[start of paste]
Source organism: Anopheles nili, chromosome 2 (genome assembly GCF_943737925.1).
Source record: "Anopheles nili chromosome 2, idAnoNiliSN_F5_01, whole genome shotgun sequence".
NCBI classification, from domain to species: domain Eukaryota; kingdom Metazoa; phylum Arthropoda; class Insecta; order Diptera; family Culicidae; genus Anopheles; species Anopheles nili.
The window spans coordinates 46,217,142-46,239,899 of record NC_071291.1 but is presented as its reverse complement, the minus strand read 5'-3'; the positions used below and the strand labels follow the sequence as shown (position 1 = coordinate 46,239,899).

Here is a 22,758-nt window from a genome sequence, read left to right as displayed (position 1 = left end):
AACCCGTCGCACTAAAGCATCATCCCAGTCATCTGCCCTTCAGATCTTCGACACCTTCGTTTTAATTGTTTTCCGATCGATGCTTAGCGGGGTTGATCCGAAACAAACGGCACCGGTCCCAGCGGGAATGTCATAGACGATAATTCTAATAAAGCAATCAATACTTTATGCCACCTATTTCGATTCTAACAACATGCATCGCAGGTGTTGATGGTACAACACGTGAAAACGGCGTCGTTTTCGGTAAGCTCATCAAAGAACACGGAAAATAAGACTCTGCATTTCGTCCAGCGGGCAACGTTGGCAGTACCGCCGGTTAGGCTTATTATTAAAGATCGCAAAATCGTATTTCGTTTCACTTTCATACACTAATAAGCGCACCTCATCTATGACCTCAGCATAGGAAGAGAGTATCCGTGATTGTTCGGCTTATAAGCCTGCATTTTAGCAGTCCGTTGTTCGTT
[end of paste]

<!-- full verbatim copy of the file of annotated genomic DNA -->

Source organism: Anopheles nili, chromosome 2 (genome assembly GCF_943737925.1).
Source record: "Anopheles nili chromosome 2, idAnoNiliSN_F5_01, whole genome shotgun sequence".
NCBI classification, from domain to species: domain Eukaryota; kingdom Metazoa; phylum Arthropoda; class Insecta; order Diptera; family Culicidae; genus Anopheles; species Anopheles nili.
The window spans coordinates 46,217,142-46,239,899 of record NC_071291.1 but is presented as its reverse complement, the minus strand read 5'-3'; the positions used below and the strand labels follow the sequence as shown (position 1 = coordinate 46,239,899).

Here is a 22,758-nt window from a genome sequence, read left to right as displayed (position 1 = left end):
AACCCGTCGCACTAAAGCATCATCCCAGTCATCTGCCCTTCAGATCTTCGACACCTTCGTTTTAATTGTTTTCCGATCGATGCTTAGCGGGGTTGATCCGAAACAAACGGCACCGGTCCCAGCGGGAATGTCATAGACGATAATTCTAATAAAGCAATCAATACTTTATGCCACCTATTTCGATTCTAACAACATGCATCGCAGGTGTTGATGGTACAACACGTGAAAACGGCGTCGTTTTCGGTAAGCTCATCAAAGAACACGGAAAATAAGACTCTGCATTTCGTCCAGCGGGCAACGTTGGCAGTACCGCCGGTTAGGCTTATTATTAAAGATCGCAAAATCGTATTTCGTTTCACTTTCATACACTAATAAGCGCACCTCATCTATGACCTCAGCATAGGAAGAGAGTATCCGTGATTGTTCGGCTTATAAGCCTGCATTTTAGCAGTCCGTTGTTCGTT